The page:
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Re: Buddha does not recommend recitation

Post by Bristollad » Fri Mar 29, 2019 9:48 pm

Most Theravadins believe that even the Pali suttas were transmitted only orally until around 500 years after the Buddha died. The opinion given that,

"All the writings from the time [of the First Council] are accurate. This was done within 100 years from Buddha’s death."

is not accepted as accurate by either Theravadan traditional accounts nor by modern scholars (i.e. that the Three Baskets were written down within a hundred years of the Buddha's death).

Sutras and writings created at this time are inaccurate. Most if not all are fake. They are not Buddha’s original words. This is simply too long time from the death of Buddha. It is unbelievable that there is someone who can “remember” who Buddha said 400 years ago.

This opinion also undermines the validity of the Pali Suttas, Vinaya and Abhidhamma since "The Tipitaka that was transmitted to Sri Lanka during the reign of King Asoka were initially preserved orally and were later written down during the Fourth Buddhist Council in 29 BCE, approximately 454 years after the death of Gautama Buddha." see https://en.wikipedia.org/wiki/P%C4%81li_Canon

The oldest physical examples we have of Pali texts are no more than 1600 years old, not the 2500 years old they would have to be to date back to the First Council.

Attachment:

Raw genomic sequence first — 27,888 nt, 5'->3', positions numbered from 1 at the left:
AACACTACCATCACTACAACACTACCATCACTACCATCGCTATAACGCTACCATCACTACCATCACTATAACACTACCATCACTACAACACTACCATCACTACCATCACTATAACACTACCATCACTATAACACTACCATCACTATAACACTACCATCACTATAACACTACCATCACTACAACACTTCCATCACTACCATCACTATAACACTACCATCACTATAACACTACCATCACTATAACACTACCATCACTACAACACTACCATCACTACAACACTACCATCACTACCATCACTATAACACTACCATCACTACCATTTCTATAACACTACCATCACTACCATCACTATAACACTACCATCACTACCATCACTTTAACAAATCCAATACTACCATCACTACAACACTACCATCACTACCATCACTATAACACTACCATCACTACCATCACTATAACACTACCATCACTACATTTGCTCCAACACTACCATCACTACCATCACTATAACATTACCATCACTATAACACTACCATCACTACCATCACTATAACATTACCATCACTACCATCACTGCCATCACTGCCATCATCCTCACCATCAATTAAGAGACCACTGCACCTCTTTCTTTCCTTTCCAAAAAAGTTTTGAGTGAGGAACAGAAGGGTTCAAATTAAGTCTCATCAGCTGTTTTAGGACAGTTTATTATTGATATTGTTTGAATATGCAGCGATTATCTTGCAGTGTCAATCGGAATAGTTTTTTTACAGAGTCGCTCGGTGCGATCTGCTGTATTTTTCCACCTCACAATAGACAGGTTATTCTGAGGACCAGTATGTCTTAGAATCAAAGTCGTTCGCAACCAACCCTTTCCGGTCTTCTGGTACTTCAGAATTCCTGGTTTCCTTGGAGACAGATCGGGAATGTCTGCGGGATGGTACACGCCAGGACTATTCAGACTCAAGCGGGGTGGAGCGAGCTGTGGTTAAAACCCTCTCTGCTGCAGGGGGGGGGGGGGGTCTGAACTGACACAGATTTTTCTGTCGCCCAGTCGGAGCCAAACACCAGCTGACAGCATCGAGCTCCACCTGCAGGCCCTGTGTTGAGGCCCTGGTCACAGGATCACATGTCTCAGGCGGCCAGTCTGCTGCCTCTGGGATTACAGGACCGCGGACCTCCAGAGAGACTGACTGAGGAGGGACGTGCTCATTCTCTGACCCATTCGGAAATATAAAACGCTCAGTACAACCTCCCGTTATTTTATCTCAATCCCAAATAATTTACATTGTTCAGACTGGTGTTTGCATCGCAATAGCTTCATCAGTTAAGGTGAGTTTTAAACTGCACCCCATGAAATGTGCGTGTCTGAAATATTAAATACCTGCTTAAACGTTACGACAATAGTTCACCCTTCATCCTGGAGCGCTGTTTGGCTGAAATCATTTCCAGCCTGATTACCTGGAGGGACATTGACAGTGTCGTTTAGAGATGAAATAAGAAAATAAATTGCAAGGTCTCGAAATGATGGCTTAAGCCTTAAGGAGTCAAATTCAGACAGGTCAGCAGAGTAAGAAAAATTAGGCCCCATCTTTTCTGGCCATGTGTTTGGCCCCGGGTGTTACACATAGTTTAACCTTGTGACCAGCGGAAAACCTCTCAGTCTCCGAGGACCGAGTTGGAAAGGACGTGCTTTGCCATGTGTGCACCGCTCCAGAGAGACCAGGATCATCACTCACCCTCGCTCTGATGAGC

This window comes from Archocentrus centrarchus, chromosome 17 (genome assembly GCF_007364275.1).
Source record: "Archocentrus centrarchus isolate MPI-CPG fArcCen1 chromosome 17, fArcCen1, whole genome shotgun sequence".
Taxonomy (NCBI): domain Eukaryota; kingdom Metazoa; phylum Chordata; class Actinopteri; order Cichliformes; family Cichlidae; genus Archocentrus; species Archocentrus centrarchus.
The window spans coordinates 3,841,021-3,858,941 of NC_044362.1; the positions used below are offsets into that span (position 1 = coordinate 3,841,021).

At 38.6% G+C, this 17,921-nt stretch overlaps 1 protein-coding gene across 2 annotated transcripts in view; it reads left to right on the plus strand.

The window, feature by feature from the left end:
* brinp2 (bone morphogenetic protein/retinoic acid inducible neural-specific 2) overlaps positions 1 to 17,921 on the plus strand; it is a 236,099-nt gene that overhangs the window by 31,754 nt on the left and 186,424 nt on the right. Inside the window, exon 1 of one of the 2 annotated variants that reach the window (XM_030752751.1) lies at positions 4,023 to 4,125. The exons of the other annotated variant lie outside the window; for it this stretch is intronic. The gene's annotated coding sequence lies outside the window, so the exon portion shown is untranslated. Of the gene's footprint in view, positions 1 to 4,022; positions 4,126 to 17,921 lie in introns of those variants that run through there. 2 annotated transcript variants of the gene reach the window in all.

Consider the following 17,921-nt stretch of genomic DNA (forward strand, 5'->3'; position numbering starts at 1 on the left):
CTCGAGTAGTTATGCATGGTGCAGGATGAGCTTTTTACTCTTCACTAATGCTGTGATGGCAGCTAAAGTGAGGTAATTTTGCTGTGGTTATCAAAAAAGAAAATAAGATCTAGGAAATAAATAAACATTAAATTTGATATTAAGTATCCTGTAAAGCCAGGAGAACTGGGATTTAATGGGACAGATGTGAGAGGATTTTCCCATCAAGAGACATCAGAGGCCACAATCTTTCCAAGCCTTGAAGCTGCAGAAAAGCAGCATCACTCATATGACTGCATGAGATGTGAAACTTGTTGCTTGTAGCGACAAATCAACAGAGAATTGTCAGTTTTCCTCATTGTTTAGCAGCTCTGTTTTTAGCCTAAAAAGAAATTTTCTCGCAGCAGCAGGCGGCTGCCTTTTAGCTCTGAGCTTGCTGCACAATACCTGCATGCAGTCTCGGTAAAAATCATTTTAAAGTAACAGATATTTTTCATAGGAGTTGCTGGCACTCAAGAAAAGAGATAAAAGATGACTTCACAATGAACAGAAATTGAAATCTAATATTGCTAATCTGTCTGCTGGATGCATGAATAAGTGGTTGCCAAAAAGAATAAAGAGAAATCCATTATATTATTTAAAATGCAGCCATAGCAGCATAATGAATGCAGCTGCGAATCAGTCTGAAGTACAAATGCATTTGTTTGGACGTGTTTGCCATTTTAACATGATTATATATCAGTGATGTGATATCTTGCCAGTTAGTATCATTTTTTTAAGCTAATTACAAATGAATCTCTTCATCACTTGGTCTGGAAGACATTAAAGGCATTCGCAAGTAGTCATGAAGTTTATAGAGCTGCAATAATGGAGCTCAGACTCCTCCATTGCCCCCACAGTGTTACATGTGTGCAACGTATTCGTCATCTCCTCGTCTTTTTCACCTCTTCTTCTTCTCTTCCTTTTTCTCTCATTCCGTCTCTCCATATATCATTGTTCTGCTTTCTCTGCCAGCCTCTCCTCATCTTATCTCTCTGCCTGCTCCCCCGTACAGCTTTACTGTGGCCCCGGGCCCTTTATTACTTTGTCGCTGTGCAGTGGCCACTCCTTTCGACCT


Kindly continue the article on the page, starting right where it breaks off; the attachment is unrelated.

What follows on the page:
see https://iias.asia/iiasn/25/theme/25T6.html
The oldest surviving Buddhist texts (Theravada/Hinayana) in the Pali language come from the relic chamber of a Buddhist stupa at Sri Ksetra. They consist of a twenty-leaf manuscript of solid gold and a large gilded reliquary of silver (Fig. 2). A new and exhaustive palaeographic study of these inscriptions shows that they date from the mid-fifth to mid-sixth century AD

and https://www.academia.edu/6508616/Pali_M ... _Sri_Lanka p.367
The four oldest known Sinhalese Pali manuscripts date from the Dambadeniya kingdom period and are described in some detail by P. E. E. Fernando (1982). The oldest manuscript, the Cullavagga in the possession of the library of the Colombo National Museum, dates from the reign of King Parakramabahu II (1236-1237).

The oldest physical Buddhist texts that have been found date back to the 1st century CE and are in Ghandaran rather than Pali, see https://en.wikipedia.org/wiki/Gandh%C4% ... hist_texts